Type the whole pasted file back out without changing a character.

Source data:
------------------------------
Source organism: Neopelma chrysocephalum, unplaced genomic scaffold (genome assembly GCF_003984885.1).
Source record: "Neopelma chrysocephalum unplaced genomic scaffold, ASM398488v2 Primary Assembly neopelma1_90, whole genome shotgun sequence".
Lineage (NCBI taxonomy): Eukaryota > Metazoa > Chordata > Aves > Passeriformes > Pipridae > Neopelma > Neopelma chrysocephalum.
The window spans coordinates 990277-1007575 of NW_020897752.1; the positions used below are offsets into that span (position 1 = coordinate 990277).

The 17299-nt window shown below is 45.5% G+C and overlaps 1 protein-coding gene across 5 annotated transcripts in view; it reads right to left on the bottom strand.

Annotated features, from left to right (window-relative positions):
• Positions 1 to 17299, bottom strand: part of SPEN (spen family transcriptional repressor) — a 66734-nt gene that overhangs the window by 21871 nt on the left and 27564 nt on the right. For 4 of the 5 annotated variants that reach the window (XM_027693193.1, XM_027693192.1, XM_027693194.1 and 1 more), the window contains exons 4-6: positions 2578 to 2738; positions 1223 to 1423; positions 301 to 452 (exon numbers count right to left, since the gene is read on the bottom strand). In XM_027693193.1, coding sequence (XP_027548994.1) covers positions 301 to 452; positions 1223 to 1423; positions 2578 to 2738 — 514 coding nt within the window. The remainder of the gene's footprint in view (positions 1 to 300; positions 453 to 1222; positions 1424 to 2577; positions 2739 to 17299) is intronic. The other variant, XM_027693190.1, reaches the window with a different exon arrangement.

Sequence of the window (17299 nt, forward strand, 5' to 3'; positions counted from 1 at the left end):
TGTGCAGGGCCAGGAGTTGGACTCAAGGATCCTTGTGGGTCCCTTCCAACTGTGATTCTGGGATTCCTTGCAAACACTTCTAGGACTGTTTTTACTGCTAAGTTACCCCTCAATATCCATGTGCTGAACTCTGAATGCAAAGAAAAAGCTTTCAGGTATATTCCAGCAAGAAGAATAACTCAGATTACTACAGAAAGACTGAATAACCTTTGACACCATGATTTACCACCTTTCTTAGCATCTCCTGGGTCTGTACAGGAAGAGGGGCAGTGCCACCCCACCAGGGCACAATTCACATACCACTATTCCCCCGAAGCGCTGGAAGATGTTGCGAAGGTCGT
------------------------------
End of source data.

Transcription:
Source organism: Neopelma chrysocephalum, unplaced genomic scaffold (genome assembly GCF_003984885.1).
Source record: "Neopelma chrysocephalum unplaced genomic scaffold, ASM398488v2 Primary Assembly neopelma1_90, whole genome shotgun sequence".
Lineage (NCBI taxonomy): Eukaryota > Metazoa > Chordata > Aves > Passeriformes > Pipridae > Neopelma > Neopelma chrysocephalum.
The window spans coordinates 990277-1007575 of NW_020897752.1; the positions used below are offsets into that span (position 1 = coordinate 990277).

The 17299-nt window shown below is 45.5% G+C and overlaps 1 protein-coding gene across 5 annotated transcripts in view; it reads right to left on the bottom strand.

Annotated features, from left to right (window-relative positions):
• Positions 1 to 17299, bottom strand: part of SPEN (spen family transcriptional repressor) — a 66734-nt gene that overhangs the window by 21871 nt on the left and 27564 nt on the right. For 4 of the 5 annotated variants that reach the window (XM_027693193.1, XM_027693192.1, XM_027693194.1 and 1 more), the window contains exons 4-6: positions 2578 to 2738; positions 1223 to 1423; positions 301 to 452 (exon numbers count right to left, since the gene is read on the bottom strand). In XM_027693193.1, coding sequence (XP_027548994.1) covers positions 301 to 452; positions 1223 to 1423; positions 2578 to 2738 — 514 coding nt within the window. The remainder of the gene's footprint in view (positions 1 to 300; positions 453 to 1222; positions 1424 to 2577; positions 2739 to 17299) is intronic. The other variant, XM_027693190.1, reaches the window with a different exon arrangement.

Sequence of the window (17299 nt, forward strand, 5' to 3'; positions counted from 1 at the left end):
TGTGCAGGGCCAGGAGTTGGACTCAAGGATCCTTGTGGGTCCCTTCCAACTGTGATTCTGGGATTCCTTGCAAACACTTCTAGGACTGTTTTTACTGCTAAGTTACCCCTCAATATCCATGTGCTGAACTCTGAATGCAAAGAAAAAGCTTTCAGGTATATTCCAGCAAGAAGAATAACTCAGATTACTACAGAAAGACTGAATAACCTTTGACACCATGATTTACCACCTTTCTTAGCATCTCCTGGGTCTGTACAGGAAGAGGGGCAGTGCCACCCCACCAGGGCACAATTCACATACCACTATTCCCCCGAAGCGCTGGAAGATGTTGCGAAGGTCGT